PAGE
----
- LED flashlight. You can get better light out of these when the batteries are running low. Usually a pen or marker-sized job will do fine. Bring its batteries, of course.
- Mosquito repellant, if you're the type that mosquitos find tasty.

Depending on whether you'll camp at the same spot the whole time, you:

a) Bring a charged electrical pump, those are small, little over the site of a closed fist, and can be had for $20 or so. You let it charge overnight and it's ready for when you need to fill the matress up.
b) Bring a foot pump. Bigger, requires effort, but hey, you're Bruce Lee, right? :)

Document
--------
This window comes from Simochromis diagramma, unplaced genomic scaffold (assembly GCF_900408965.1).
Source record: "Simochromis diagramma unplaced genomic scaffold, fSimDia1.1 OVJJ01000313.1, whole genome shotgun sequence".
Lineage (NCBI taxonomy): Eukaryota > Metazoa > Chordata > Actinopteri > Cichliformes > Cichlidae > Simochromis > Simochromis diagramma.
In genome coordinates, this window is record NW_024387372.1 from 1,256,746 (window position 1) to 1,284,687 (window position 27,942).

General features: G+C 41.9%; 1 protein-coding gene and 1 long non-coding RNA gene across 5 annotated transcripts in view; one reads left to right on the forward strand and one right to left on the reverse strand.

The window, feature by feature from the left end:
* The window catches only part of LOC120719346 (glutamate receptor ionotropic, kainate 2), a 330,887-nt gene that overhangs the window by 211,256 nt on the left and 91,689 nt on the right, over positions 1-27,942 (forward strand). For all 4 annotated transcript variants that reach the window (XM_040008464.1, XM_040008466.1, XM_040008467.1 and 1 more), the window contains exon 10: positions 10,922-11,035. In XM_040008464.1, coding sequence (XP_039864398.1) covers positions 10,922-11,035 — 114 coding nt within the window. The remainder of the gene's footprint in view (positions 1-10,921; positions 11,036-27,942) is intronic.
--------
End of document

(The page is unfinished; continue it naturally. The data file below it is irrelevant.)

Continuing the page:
And the most important thing:

NO FOOD OR SUGARY DRINKS INSIDE THE TENT. If you must bring your own food sinde, make sure it's in plastic boxes and don't leave breadcrumbs around. Else, you'll have LOTS of company for the night, and it's not the good kind.

Addendum 1: leave your shoes outside. If it rains, hit them against each other quite a few times to get all the sand and dirt out. That will keep your tent clean.
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SpotTheCat
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Re: Help me not suck at camping

Fri Sep 05, 2008 4:14 pm

I can't stress how much better an air mattress is compared to a foam one. So much more comfortable, and so much warmer. They also generally pack better, and with the new pump mechanisms, can be inflated several times on a charge.
 
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Re: Help me not suck at camping

Fri Sep 05, 2008 4:18 pm

SpotTheCat wrote: